Dread. It’s the sick, hollow feeling deep in your gut that makes you believe your insides are trying to eat their way out. Dread is exactly what Cindy was feeling as she walked into her manager’s office Monday morning. She had been trying all weekend to figure out how to explain the circumstance to Natalie. She knew this new ministry initiative was risky but she didn’t expect it to fail quite as miserably as it had. Today was the day she was going to have to explain what went wrong… an explanation that she was not looking forward to.

Natalie saw the heaviness on Cindy’s countenance the moment she walked in the door. She knew this failed idea had been eating at Cindy, but until she saw her slumped shoulders and fear-filled eyes, Natalie hadn’t realized just how heavy this was for Cindy.

As soon as she closed the door and plopped down in the chair, Cindy jumped into an explanation, “Natalie, I am so sorry for missing the mark on this project. I fully own it. I’m evaluating where we messed up and I assure you it will never happen again.”

Pausing long enough to make poor Cindy squirm even more, Natalie finally responded, “Cindy, I want it to happen again. In fact I hope you’ll take more risks, try more things, and fail a few more times.”

Shocked and puzzled, “Really?” was the only response that Cindy could come up with.

“Cindy, failure is where we learn”, explained Natalie. “When we fail, we know we’re trying to accomplish something significant. C.S. Lewis said, ‘Failures are finger posts on the road to achievement.’ I want you—I want us—to achieve great things. Every once in awhile that’s going to require some failure too.”

Do We Embrace Failure?

“Don’t be afraid to fail.”
“Fail forward.”
“Embrace failure.”
“Fail fast.”

These are sentiments a leader boldly chants to his team on a good day. Encouraging employees to not be afraid to fail sounds liberating, motivating, and empowering.

But for most leaders, the chasm is vast between what we chant when we’re feeling good and how we react when things go badly. This chasm between what we say and what we do leaves a black hole that employees would rather avoid. Very few leaders respond with patience and ease like Natalie.

So how do you, as a leader, get serious about embracing failure? How do you reward rather than reprimand your team when they take risks? How can you create a culture where taking risks is more than lip service?

As a leader, you have the opportunity to create a failure-embracing culture. How do we do it? Let’s look at four things we can do to create a culture that is not afraid to fail.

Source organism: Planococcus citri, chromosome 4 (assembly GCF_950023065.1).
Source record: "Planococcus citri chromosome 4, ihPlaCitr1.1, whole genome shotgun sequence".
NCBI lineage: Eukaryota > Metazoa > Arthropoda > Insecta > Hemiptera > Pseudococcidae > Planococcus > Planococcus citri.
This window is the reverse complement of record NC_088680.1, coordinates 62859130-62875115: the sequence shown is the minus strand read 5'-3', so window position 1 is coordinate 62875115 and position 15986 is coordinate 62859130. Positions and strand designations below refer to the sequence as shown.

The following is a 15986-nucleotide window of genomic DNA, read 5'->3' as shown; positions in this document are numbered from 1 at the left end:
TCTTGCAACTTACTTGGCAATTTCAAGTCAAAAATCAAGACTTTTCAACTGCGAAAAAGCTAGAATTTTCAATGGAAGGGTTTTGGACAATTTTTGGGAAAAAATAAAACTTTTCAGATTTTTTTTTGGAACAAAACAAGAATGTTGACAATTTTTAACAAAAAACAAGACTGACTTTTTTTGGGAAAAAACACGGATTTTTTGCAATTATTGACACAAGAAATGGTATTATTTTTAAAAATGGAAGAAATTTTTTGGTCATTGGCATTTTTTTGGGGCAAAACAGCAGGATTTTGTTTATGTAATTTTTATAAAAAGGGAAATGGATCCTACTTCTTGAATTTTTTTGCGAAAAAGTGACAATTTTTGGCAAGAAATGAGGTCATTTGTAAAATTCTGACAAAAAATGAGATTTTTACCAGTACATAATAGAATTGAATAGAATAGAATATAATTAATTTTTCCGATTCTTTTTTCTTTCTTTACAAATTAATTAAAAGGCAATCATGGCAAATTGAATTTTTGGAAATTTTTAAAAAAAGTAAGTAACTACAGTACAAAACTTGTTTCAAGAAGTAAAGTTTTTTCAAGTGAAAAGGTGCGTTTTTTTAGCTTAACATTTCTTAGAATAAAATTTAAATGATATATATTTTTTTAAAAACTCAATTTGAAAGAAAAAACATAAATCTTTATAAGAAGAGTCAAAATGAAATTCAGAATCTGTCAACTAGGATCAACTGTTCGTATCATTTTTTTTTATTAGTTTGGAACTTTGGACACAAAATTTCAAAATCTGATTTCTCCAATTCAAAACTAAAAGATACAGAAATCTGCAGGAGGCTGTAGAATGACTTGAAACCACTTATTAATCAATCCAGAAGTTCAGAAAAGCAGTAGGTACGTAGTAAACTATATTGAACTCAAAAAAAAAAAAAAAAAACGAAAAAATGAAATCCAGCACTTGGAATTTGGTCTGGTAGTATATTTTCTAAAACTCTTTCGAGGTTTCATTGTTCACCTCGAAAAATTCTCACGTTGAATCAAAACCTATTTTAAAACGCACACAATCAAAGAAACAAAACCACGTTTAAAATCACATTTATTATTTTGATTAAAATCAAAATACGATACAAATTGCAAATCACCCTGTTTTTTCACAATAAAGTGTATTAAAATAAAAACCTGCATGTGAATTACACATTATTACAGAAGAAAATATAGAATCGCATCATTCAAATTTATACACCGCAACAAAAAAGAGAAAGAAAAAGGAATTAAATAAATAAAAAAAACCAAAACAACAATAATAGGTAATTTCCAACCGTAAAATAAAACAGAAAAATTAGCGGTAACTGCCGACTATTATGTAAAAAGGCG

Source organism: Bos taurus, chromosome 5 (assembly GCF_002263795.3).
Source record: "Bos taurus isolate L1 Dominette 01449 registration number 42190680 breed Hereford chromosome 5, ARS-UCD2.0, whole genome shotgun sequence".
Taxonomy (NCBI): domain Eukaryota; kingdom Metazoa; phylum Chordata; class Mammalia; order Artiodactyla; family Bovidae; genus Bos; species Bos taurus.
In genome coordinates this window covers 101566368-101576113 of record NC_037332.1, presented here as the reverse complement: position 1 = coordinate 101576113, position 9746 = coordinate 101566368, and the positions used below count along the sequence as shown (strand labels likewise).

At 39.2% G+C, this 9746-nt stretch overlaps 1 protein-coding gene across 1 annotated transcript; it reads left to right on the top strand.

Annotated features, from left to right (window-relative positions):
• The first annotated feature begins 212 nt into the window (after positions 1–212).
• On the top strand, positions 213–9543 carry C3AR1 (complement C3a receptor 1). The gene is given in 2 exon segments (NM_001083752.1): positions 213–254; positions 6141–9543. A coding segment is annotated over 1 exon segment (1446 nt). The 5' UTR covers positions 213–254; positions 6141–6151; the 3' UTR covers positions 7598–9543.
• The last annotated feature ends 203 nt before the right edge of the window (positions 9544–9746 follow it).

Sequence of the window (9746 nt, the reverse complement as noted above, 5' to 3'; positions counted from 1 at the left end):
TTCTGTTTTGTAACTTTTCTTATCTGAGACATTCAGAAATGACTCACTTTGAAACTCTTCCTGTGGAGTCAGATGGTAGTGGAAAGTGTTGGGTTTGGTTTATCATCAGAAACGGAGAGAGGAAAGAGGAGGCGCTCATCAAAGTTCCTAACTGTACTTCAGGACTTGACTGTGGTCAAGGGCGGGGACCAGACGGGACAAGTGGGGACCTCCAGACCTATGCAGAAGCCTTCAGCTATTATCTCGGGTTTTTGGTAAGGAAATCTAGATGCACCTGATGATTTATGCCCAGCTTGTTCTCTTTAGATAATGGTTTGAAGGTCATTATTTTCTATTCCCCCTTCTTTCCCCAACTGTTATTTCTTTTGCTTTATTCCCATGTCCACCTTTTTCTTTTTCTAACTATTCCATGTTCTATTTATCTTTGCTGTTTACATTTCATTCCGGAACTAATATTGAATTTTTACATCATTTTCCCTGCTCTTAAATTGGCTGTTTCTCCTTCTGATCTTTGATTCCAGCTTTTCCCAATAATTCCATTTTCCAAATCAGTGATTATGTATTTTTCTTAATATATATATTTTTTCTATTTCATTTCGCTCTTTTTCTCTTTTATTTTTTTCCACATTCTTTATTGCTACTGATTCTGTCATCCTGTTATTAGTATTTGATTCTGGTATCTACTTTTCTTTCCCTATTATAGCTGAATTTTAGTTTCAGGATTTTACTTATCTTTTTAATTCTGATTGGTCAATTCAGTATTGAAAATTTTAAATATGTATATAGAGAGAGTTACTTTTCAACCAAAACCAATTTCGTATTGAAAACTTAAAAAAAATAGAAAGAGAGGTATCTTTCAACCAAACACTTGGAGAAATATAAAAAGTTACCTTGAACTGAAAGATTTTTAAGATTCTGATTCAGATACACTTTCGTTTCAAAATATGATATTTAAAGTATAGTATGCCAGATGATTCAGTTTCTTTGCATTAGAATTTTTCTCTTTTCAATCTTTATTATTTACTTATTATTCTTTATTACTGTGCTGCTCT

1. Embrace failure yourself. What risk have you taken lately that didn’t turn out the way you anticipated? Rather than hide it or move quickly past it, use it as an opportunity to model the importance of taking risks, experiencing failure, and allowing that failure to shape you. Tell your team what you learned through it and how you’ll grow from it. Allowing them to see you wrestle through failure normalizes failure in your culture.

Allowing them to see you wrestle through failure normalizes failure in your culture.

2. Talk about failure before it occurs. Just like a good SWAT team plans for worst-case scenarios, talk through how you’ll respond and react when your team faces a failure. Define your tactics and have an agreed-upon response plan.

3. Celebrate someone who fails. When a team member fails after trying something new, celebrate it. Celebrate this staff member who wasn’t afraid to take risks and try new initiatives. Use the experience to coach everyone that achieving greatly doesn’t come without failing occasionally.

When a team member fails after trying something new, celebrate it.

4. Coach for the future. Turn every failure into an opportunity for growth. When we fail, it’s easy to shrink back and play it safe. Make sure you and your team are purposeful to lean in and learn from the failure. Is there another way to approach what you were trying to accomplish? Could you think differently about it with the wisdom you gained from a failed attempt and then try again?

The cost of not creating a failure-embracing culture is that we miss opportunities for success. Fear of failure holds us back and limits how much we invest. Limited investment = limited return. We will forever only see a fraction of our potential if failure avoidance is our primary motivator.

Fear of failure holds us back and limits how much we invest.

Senator Robert F. Kennedy once said, “Only those who dare to fail greatly can ever achieve greatly.”

Leaders, let’s embrace failure and let’s achieve greatly!